Mises Wire

Home | Wire | On The 100th Anniversary of the Income Tax

On The 100th Anniversary of the Income Tax


Tags Taxes and Spending


Woodrow Wilson signed the Income Tax into law one hundred years ago today. As direct taxation of Americans was prohibited by the Constitution, a constitutional amendment was necessary before what would become the Revenue Act of 1913 could be legally imposed. The income tax, and the enabling amendment, were sold to the voters as necessary for a tax on rich people that would mean lower taxes and cheaper goods (due to lowered tariffs) for everyone else. Only one percent of the population was subject to the tax then, and the tax rate was one percent.  The voters need not worry, they were told, because regular people would never ever pay the income tax.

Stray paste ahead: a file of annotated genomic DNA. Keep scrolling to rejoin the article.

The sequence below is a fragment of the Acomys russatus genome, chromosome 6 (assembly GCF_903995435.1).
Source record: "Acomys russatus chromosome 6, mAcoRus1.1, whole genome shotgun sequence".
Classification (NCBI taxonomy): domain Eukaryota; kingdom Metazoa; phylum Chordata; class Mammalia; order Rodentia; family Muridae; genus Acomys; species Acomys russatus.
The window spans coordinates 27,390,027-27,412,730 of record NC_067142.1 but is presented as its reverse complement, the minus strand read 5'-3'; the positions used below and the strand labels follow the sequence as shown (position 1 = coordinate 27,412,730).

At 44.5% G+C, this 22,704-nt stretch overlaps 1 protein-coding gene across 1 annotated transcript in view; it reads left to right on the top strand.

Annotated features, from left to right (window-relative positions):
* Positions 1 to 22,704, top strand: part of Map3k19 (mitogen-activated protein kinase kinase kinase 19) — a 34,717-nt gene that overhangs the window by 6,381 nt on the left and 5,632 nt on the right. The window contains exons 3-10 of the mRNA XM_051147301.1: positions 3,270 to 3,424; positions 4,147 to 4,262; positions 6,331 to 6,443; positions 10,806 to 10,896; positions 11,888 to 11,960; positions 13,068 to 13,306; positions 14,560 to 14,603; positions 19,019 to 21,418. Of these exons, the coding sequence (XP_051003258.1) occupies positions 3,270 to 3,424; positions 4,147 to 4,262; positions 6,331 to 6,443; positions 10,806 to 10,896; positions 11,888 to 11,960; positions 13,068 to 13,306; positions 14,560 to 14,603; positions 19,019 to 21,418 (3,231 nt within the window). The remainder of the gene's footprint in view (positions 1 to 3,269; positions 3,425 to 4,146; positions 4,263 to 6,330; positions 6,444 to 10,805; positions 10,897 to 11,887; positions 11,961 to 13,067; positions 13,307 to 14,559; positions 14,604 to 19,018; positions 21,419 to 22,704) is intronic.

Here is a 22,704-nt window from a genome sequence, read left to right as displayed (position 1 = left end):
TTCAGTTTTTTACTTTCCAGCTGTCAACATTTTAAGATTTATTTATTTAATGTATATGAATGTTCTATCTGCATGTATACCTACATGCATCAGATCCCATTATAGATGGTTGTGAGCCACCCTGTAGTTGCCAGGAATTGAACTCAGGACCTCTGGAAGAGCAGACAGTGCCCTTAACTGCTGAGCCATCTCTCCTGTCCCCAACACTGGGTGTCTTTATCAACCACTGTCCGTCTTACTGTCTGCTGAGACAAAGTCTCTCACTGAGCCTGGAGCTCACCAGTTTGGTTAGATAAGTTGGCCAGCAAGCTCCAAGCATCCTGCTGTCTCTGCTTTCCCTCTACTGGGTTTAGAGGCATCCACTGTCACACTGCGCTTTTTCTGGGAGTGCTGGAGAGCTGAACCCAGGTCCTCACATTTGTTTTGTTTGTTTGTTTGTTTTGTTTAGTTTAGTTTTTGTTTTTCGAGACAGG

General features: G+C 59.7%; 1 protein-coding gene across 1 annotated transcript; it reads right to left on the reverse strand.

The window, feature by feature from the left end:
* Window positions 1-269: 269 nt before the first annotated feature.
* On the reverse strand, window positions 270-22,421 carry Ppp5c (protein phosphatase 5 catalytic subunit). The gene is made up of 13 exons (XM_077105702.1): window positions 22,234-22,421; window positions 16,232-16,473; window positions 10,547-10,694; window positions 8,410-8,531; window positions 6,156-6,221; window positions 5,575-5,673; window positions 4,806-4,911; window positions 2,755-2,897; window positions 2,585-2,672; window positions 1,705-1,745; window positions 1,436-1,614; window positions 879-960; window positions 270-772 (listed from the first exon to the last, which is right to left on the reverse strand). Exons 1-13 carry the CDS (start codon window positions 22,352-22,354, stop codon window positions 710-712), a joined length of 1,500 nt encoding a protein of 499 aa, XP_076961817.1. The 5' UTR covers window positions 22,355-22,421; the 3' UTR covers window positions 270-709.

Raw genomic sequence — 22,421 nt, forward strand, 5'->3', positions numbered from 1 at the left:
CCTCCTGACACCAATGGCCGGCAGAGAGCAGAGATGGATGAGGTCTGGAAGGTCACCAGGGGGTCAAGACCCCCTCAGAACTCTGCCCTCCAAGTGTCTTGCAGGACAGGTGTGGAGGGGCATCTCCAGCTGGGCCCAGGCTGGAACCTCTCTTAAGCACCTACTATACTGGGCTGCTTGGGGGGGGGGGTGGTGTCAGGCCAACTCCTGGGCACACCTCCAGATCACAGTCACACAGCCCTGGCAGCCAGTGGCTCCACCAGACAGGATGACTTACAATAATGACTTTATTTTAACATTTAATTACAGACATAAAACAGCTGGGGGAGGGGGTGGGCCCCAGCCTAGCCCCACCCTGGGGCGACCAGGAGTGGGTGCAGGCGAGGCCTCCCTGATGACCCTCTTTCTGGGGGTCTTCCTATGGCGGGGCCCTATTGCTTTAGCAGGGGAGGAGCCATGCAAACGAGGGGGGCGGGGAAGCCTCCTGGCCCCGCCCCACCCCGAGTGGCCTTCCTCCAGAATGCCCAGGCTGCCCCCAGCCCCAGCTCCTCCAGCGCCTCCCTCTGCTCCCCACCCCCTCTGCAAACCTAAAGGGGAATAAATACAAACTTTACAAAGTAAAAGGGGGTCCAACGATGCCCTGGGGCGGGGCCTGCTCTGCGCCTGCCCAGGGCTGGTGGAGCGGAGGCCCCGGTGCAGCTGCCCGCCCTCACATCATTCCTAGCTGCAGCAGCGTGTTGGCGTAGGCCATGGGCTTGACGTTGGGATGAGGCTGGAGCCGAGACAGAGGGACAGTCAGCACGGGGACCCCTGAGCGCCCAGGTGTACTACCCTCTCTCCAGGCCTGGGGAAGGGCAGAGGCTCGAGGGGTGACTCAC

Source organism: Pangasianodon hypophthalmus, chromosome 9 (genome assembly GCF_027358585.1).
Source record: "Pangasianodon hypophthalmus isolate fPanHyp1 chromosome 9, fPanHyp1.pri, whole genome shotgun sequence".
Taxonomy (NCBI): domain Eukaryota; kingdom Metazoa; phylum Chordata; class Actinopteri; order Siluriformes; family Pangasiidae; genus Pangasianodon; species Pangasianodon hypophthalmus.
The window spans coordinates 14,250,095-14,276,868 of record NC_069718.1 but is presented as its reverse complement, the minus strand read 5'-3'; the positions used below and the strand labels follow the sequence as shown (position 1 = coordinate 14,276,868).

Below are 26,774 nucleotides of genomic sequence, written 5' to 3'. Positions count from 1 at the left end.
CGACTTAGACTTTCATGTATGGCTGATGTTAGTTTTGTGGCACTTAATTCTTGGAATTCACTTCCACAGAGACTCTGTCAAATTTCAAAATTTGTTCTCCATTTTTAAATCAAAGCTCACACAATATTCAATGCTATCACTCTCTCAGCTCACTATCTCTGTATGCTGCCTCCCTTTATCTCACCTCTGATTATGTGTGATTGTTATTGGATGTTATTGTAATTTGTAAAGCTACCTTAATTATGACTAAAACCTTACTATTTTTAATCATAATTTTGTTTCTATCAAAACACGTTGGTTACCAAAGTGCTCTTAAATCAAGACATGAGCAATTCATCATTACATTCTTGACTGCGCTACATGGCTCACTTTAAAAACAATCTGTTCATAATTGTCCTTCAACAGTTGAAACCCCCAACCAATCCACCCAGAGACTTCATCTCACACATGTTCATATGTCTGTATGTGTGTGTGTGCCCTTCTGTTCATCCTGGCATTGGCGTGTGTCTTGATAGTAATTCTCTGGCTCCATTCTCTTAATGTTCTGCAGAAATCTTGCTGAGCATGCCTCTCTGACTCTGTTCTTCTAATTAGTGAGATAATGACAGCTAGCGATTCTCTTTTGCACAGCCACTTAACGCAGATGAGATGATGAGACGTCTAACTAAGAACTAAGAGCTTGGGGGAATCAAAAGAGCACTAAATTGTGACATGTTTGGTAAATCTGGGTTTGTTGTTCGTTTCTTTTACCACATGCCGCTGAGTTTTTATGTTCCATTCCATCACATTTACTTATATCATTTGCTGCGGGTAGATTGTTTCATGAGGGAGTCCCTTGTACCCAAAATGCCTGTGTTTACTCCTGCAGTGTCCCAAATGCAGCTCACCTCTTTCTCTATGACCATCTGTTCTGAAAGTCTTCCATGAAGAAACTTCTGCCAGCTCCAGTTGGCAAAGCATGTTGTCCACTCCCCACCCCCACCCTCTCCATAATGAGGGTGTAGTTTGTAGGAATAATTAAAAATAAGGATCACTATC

A Brief Income Tax Reader:

Mark Thornton is a Senior Fellow at the Mises Institute and the book review editor of the Quarterly Journal of Austrian Economics. He has authored seven books and is a frequent guest on national radio shows.

Add Comment

Shield icon wire